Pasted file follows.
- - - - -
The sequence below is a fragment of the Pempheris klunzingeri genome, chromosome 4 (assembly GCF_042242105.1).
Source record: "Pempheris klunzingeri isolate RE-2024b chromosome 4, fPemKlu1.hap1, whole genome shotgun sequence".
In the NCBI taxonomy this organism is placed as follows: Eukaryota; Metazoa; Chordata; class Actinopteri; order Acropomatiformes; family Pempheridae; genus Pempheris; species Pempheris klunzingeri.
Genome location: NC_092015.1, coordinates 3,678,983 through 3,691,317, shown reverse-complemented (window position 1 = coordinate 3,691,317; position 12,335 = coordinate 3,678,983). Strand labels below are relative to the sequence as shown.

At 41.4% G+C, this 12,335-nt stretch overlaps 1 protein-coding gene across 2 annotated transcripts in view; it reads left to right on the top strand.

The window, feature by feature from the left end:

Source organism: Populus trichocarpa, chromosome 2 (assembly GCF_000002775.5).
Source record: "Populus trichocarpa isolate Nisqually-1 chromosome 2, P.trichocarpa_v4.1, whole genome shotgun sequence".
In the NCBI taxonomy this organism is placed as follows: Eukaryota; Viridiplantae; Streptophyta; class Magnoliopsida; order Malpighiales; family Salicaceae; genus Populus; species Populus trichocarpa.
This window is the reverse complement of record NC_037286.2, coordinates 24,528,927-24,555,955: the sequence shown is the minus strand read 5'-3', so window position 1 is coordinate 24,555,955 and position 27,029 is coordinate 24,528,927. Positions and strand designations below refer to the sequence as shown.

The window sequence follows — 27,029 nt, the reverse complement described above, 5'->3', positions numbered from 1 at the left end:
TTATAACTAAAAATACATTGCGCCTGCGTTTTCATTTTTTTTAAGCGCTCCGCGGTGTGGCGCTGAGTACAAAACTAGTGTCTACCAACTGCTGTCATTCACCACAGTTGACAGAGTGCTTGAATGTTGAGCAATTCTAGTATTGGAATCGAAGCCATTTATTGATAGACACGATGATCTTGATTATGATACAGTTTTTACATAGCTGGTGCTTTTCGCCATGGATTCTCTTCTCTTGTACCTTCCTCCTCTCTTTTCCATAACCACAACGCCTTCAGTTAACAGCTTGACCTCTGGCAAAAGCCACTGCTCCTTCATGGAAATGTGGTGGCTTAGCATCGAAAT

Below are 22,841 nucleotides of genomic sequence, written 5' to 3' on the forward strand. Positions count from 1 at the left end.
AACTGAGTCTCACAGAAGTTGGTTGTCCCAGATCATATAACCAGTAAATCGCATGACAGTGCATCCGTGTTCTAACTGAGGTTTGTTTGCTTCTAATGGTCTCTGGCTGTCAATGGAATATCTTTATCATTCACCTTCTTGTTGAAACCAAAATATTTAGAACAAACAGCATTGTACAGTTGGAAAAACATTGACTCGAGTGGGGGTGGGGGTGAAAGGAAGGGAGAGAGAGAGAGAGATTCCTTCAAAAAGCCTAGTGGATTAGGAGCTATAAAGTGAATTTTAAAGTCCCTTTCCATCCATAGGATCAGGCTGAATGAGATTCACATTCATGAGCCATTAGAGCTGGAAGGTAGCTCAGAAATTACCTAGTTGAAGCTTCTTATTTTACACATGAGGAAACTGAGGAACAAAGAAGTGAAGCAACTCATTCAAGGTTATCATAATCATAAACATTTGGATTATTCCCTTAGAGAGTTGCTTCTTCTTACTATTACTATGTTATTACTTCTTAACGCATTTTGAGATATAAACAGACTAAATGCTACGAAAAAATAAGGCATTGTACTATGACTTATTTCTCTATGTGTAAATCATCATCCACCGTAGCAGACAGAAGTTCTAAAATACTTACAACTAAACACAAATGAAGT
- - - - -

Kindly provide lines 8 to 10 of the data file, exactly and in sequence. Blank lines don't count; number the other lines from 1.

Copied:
Source record: "Populus trichocarpa isolate Nisqually-1 chromosome 2, P.trichocarpa_v4.1, whole genome shotgun sequence".
In the NCBI taxonomy this organism is placed as follows: Eukaryota; Viridiplantae; Streptophyta; class Magnoliopsida; order Malpighiales; family Salicaceae; genus Populus; species Populus trichocarpa.
This window is the reverse complement of record NC_037286.2, coordinates 24,528,927-24,555,955: the sequence shown is the minus strand read 5'-3', so window position 1 is coordinate 24,555,955 and position 27,029 is coordinate 24,528,927. Positions and strand designations below refer to the sequence as shown.